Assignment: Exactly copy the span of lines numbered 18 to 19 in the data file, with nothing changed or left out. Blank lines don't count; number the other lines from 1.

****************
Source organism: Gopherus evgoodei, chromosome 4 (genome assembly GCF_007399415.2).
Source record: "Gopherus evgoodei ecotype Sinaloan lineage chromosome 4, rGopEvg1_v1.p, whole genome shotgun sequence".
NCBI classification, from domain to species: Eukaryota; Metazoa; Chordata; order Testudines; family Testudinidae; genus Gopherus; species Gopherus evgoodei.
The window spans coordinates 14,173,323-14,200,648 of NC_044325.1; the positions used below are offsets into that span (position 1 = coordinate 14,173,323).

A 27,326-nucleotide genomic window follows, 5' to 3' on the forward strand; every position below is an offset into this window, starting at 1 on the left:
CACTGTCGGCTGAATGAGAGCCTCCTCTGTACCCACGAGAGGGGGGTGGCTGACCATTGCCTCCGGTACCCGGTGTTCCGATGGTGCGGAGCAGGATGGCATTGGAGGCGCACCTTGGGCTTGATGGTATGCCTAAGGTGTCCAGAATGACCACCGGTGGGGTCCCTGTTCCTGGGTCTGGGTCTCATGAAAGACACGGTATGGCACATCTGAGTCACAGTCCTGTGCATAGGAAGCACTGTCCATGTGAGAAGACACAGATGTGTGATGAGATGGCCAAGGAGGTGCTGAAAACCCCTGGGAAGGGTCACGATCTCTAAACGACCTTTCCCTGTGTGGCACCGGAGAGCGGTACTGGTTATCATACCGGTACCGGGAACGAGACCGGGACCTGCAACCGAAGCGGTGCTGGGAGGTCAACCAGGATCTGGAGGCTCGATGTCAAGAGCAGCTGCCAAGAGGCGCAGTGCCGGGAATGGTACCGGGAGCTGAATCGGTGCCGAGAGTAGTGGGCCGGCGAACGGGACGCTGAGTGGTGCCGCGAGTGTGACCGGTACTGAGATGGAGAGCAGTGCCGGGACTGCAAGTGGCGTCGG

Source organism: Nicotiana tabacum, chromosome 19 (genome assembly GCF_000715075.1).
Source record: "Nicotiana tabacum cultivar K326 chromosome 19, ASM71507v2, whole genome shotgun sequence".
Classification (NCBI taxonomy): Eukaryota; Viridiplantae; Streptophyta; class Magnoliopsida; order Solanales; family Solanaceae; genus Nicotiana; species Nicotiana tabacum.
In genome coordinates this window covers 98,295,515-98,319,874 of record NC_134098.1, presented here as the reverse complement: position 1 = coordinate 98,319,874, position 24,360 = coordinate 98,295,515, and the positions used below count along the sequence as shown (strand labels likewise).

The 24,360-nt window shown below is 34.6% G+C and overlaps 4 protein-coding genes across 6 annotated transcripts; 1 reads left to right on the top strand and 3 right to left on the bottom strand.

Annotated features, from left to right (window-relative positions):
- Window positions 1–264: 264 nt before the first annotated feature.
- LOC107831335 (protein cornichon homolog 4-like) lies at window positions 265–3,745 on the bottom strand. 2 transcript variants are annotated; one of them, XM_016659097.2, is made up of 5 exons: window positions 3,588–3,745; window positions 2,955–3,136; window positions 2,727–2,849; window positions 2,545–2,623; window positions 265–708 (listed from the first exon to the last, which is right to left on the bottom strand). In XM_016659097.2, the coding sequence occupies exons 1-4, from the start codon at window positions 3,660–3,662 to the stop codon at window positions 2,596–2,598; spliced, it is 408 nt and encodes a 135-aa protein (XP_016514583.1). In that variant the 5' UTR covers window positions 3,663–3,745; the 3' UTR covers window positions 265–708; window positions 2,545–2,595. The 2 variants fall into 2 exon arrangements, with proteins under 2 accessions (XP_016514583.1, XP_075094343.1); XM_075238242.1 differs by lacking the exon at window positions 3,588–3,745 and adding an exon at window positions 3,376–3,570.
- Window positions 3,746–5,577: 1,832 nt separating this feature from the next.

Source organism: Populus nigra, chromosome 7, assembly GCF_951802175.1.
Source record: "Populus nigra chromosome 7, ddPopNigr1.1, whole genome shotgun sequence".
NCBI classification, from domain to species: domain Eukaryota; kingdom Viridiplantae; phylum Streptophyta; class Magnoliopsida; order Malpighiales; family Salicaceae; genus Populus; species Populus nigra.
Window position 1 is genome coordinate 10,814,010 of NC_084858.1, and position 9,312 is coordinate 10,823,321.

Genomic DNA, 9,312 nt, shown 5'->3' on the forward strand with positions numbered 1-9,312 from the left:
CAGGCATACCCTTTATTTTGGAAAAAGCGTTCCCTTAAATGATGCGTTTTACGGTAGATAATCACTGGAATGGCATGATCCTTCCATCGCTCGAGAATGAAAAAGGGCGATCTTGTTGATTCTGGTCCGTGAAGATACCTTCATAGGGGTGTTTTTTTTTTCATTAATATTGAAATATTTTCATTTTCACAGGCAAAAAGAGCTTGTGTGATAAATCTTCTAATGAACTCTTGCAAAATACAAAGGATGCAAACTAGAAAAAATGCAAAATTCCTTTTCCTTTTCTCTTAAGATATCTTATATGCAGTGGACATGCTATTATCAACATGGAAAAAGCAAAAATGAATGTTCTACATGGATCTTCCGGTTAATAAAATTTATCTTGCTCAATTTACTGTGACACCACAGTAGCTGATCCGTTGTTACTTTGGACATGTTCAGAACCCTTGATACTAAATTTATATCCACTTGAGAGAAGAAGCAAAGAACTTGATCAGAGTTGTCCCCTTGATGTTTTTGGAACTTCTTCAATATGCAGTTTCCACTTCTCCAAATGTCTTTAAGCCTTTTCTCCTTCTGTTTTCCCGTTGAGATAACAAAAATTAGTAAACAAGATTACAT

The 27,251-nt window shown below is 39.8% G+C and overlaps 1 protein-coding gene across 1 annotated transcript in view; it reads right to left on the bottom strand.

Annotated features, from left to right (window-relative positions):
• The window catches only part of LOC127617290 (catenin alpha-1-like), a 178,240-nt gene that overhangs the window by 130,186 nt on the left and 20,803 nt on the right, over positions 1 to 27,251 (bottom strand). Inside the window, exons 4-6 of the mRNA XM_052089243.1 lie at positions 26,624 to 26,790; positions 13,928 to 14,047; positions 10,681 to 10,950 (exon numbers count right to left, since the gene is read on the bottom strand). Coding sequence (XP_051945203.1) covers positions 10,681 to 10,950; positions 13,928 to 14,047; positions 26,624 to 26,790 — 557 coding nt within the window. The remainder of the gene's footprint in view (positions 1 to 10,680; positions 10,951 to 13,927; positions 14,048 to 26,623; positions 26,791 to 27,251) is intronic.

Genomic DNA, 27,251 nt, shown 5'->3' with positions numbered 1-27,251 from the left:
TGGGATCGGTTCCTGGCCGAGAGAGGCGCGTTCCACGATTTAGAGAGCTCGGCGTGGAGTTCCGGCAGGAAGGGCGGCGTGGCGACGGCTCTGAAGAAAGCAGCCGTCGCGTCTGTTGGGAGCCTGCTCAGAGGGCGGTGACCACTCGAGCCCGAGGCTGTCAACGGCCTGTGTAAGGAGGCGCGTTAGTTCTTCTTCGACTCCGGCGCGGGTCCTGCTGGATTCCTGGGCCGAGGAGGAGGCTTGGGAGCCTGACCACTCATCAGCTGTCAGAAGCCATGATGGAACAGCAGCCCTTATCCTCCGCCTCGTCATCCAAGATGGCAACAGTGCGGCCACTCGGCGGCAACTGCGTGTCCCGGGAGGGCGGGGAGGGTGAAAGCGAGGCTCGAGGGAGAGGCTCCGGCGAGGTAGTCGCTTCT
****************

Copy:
NCBI classification, from domain to species: domain Eukaryota; kingdom Viridiplantae; phylum Streptophyta; class Magnoliopsida; order Malpighiales; family Salicaceae; genus Populus; species Populus nigra.
Window position 1 is genome coordinate 10,814,010 of NC_084858.1, and position 9,312 is coordinate 10,823,321.